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Simple and Effective Ways to Reduce Unnecessary Screen Time


Close-up of male hands browsing the Internet on a mobile phone in nature, outdoors. A man in a white

Fully unplugging for a few hours, a day, or even a few days is a wonderful thing to do—and you should do it. But we also understand that sometimes you need to be reachable, and that means having your phone on you. So when you can’t unplug fully, how can you still limit your screen time? Here are three simple and effective ways to reduce the screen time you don’t actually need or want. 

Put your phone down.

Being reachable doesn’t necessarily mean that you have your phone physically connected to your body at all times. When you come home, put your phone down on the counter. Or if you’re with friends and want to have your attention available to chat and catch up, leave your phone in your bag.

We all know how easy it is to fall victim to the mindless pull-out-my-phone-and-check-the-time habit. By putting your phone somewhere out of reach, you can break this habit and allow yourself to put all of your attention on what you’re doing or who you’re with. Simply turn the ringer on if you need to be ready for an important call or text. 

Remove or uninstall apps you don’t need.

Many apps are designed to draw you in and keep your attention for as much time as possible. And when they’re right there on your home screen, it’s easy to get sucked in and spend more time on them than you meant to.

Every once in a while, it can be healthy and even a relief to go through your apps and uninstall the ones you don’t truly need or want. If you do still want to use the app occasionally, removing the app from your home screen or moving it to a page you see less often could be a good alternative. That way, when you do decide to open the app, it’s because you decided to do it, not because it was sitting there in front of you and drawing you in.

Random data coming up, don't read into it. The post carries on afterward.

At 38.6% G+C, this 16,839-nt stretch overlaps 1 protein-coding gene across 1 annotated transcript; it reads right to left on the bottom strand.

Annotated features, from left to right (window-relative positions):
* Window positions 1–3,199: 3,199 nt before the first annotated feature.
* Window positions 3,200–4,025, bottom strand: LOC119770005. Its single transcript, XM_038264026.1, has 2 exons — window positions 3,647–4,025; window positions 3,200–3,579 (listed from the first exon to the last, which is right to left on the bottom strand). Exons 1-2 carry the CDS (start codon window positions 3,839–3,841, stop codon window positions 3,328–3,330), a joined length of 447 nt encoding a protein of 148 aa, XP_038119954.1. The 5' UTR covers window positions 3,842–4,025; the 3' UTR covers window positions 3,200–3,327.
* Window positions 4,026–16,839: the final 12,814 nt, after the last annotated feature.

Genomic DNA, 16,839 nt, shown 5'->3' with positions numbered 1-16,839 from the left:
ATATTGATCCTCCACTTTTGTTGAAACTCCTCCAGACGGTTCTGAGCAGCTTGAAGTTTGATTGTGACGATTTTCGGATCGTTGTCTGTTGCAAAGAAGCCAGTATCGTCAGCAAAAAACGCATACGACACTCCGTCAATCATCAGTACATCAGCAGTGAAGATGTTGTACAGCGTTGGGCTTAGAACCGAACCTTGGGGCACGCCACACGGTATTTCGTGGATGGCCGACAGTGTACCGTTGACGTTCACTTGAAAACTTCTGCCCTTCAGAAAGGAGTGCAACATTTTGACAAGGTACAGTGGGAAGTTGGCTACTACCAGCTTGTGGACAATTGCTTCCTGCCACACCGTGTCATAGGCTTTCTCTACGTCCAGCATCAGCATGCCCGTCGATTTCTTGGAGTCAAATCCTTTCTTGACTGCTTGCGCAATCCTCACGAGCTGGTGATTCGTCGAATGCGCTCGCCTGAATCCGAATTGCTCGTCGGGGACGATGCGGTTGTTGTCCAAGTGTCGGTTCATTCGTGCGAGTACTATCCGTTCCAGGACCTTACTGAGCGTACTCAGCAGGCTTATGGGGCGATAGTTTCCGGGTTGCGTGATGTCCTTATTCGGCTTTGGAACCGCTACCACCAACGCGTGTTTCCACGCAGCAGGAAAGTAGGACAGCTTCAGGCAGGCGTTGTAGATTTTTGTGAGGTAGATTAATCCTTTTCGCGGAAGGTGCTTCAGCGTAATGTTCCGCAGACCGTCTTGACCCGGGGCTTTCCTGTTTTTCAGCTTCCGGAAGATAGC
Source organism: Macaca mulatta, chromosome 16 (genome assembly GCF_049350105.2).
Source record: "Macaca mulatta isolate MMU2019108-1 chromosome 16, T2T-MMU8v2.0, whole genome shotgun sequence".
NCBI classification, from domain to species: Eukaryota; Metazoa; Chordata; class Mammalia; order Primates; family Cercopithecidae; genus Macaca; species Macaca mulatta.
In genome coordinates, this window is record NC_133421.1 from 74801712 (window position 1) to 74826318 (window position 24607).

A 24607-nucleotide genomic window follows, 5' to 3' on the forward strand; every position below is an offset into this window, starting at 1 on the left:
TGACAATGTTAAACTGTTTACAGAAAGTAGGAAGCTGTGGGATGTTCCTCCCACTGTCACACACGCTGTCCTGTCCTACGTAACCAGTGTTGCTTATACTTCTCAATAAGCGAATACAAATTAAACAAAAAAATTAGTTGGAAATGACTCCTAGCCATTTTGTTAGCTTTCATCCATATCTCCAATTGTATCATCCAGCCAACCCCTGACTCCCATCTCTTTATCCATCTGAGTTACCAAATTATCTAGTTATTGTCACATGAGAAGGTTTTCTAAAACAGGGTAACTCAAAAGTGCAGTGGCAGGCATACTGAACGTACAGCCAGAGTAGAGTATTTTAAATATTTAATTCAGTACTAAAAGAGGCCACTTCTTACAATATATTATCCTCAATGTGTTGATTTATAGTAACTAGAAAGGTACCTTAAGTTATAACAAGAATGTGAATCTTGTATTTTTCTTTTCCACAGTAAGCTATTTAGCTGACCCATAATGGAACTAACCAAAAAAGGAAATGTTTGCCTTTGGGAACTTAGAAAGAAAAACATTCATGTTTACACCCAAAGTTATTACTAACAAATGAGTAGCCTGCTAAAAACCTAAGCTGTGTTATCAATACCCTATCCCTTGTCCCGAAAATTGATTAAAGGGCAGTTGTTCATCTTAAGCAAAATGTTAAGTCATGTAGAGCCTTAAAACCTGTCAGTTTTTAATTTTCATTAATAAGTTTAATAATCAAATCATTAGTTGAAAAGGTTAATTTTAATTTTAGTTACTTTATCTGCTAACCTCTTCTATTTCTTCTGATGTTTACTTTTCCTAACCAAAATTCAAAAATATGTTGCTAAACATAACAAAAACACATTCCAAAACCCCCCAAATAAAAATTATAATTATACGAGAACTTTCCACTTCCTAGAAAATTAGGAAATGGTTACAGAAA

Turn off non-essential notifications.

Notifications are a primary way that apps attract your attention and encourage you to open them. In many cases, notifications are valuable and wanted. Text messages wouldn’t be as useful if you didn’t notice when you received them. But other notifications, such as from social media or video games, primarily serve the purpose of making you think about the app and thereby encouraging you to open it.

Sure, there might be some apps you want to continue receiving notifications from, and that’s totally fine. But if you want to be more in control of the time you spend scrolling through Instagram or TikTok, turning off or limiting notifications can be a great way to put the control of your attention back in your own hands. 

Doing these things might not decrease your screen time by very much, but they will definitely help you make sure that when you spend time on your phone, it’s because you decided to.

Screens are, after all, tools. They’re not inherently evil or malicious, but they can be addictive. And the point where harmless screen time becomes a harmful screen addiction is the point where control is no longer in your hands.

By doing these three things and encouraging others to do the same, you can ensure that screens remain tools to use, not addictions to fight. 

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